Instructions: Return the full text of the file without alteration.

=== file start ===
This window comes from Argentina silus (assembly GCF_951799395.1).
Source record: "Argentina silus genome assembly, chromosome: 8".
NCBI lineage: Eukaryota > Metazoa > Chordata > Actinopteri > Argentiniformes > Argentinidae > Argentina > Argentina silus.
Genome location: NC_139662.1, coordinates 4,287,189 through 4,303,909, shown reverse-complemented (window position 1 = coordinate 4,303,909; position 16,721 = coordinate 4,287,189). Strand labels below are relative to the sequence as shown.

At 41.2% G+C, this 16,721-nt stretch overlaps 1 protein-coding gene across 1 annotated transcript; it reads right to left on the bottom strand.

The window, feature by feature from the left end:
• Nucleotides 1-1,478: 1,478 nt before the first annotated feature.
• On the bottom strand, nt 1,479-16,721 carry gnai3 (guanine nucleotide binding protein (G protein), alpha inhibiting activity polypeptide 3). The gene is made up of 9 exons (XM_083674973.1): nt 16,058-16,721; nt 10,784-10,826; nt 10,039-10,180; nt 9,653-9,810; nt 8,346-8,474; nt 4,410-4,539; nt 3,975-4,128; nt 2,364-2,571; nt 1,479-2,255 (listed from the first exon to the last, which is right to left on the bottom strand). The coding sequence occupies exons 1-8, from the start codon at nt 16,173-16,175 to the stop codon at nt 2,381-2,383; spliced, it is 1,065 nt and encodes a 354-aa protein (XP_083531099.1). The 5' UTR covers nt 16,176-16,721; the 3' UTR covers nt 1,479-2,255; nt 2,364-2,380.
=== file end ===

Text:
This window comes from Argentina silus (assembly GCF_951799395.1).
Source record: "Argentina silus genome assembly, chromosome: 8".
NCBI lineage: Eukaryota > Metazoa > Chordata > Actinopteri > Argentiniformes > Argentinidae > Argentina > Argentina silus.
Genome location: NC_139662.1, coordinates 4,287,189 through 4,303,909, shown reverse-complemented (window position 1 = coordinate 4,303,909; position 16,721 = coordinate 4,287,189). Strand labels below are relative to the sequence as shown.

At 41.2% G+C, this 16,721-nt stretch overlaps 1 protein-coding gene across 1 annotated transcript; it reads right to left on the bottom strand.

The window, feature by feature from the left end:
• Nucleotides 1-1,478: 1,478 nt before the first annotated feature.
• On the bottom strand, nt 1,479-16,721 carry gnai3 (guanine nucleotide binding protein (G protein), alpha inhibiting activity polypeptide 3). The gene is made up of 9 exons (XM_083674973.1): nt 16,058-16,721; nt 10,784-10,826; nt 10,039-10,180; nt 9,653-9,810; nt 8,346-8,474; nt 4,410-4,539; nt 3,975-4,128; nt 2,364-2,571; nt 1,479-2,255 (listed from the first exon to the last, which is right to left on the bottom strand). The coding sequence occupies exons 1-8, from the start codon at nt 16,173-16,175 to the stop codon at nt 2,381-2,383; spliced, it is 1,065 nt and encodes a 354-aa protein (XP_083531099.1). The 5' UTR covers nt 16,176-16,721; the 3' UTR covers nt 1,479-2,255; nt 2,364-2,380.